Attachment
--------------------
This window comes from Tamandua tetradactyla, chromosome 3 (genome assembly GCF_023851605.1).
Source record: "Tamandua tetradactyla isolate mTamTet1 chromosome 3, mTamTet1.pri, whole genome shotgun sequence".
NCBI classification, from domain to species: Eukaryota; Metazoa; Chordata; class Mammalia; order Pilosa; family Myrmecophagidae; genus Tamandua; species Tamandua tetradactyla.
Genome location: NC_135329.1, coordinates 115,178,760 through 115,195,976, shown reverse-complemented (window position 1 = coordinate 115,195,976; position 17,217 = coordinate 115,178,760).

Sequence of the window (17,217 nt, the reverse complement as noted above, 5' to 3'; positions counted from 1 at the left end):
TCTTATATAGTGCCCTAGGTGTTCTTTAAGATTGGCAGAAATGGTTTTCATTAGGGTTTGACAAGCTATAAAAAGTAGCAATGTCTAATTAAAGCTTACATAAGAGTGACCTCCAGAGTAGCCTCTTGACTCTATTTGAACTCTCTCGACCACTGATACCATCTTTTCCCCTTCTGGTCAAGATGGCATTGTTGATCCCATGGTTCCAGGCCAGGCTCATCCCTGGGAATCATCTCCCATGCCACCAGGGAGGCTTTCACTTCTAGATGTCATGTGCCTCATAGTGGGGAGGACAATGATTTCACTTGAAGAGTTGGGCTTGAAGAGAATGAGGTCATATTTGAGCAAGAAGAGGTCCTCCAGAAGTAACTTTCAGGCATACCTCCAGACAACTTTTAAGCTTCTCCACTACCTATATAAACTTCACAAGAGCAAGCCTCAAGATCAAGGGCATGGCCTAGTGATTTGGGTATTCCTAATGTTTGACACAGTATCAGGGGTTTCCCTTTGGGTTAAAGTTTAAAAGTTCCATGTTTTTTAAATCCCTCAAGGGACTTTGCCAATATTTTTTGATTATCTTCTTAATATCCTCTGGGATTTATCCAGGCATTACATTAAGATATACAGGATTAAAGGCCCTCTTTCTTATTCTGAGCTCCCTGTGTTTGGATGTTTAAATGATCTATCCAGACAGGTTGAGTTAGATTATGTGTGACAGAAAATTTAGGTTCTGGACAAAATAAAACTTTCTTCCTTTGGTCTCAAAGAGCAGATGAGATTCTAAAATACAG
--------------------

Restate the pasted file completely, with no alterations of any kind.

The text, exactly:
This window comes from Tamandua tetradactyla, chromosome 3 (genome assembly GCF_023851605.1).
Source record: "Tamandua tetradactyla isolate mTamTet1 chromosome 3, mTamTet1.pri, whole genome shotgun sequence".
NCBI classification, from domain to species: Eukaryota; Metazoa; Chordata; class Mammalia; order Pilosa; family Myrmecophagidae; genus Tamandua; species Tamandua tetradactyla.
Genome location: NC_135329.1, coordinates 115,178,760 through 115,195,976, shown reverse-complemented (window position 1 = coordinate 115,195,976; position 17,217 = coordinate 115,178,760).

Sequence of the window (17,217 nt, the reverse complement as noted above, 5' to 3'; positions counted from 1 at the left end):
TCTTATATAGTGCCCTAGGTGTTCTTTAAGATTGGCAGAAATGGTTTTCATTAGGGTTTGACAAGCTATAAAAAGTAGCAATGTCTAATTAAAGCTTACATAAGAGTGACCTCCAGAGTAGCCTCTTGACTCTATTTGAACTCTCTCGACCACTGATACCATCTTTTCCCCTTCTGGTCAAGATGGCATTGTTGATCCCATGGTTCCAGGCCAGGCTCATCCCTGGGAATCATCTCCCATGCCACCAGGGAGGCTTTCACTTCTAGATGTCATGTGCCTCATAGTGGGGAGGACAATGATTTCACTTGAAGAGTTGGGCTTGAAGAGAATGAGGTCATATTTGAGCAAGAAGAGGTCCTCCAGAAGTAACTTTCAGGCATACCTCCAGACAACTTTTAAGCTTCTCCACTACCTATATAAACTTCACAAGAGCAAGCCTCAAGATCAAGGGCATGGCCTAGTGATTTGGGTATTCCTAATGTTTGACACAGTATCAGGGGTTTCCCTTTGGGTTAAAGTTTAAAAGTTCCATGTTTTTTAAATCCCTCAAGGGACTTTGCCAATATTTTTTGATTATCTTCTTAATATCCTCTGGGATTTATCCAGGCATTACATTAAGATATACAGGATTAAAGGCCCTCTTTCTTATTCTGAGCTCCCTGTGTTTGGATGTTTAAATGATCTATCCAGACAGGTTGAGTTAGATTATGTGTGACAGAAAATTTAGGTTCTGGACAAAATAAAACTTTCTTCCTTTGGTCTCAAAGAGCAGATGAGATTCTAAAATACAG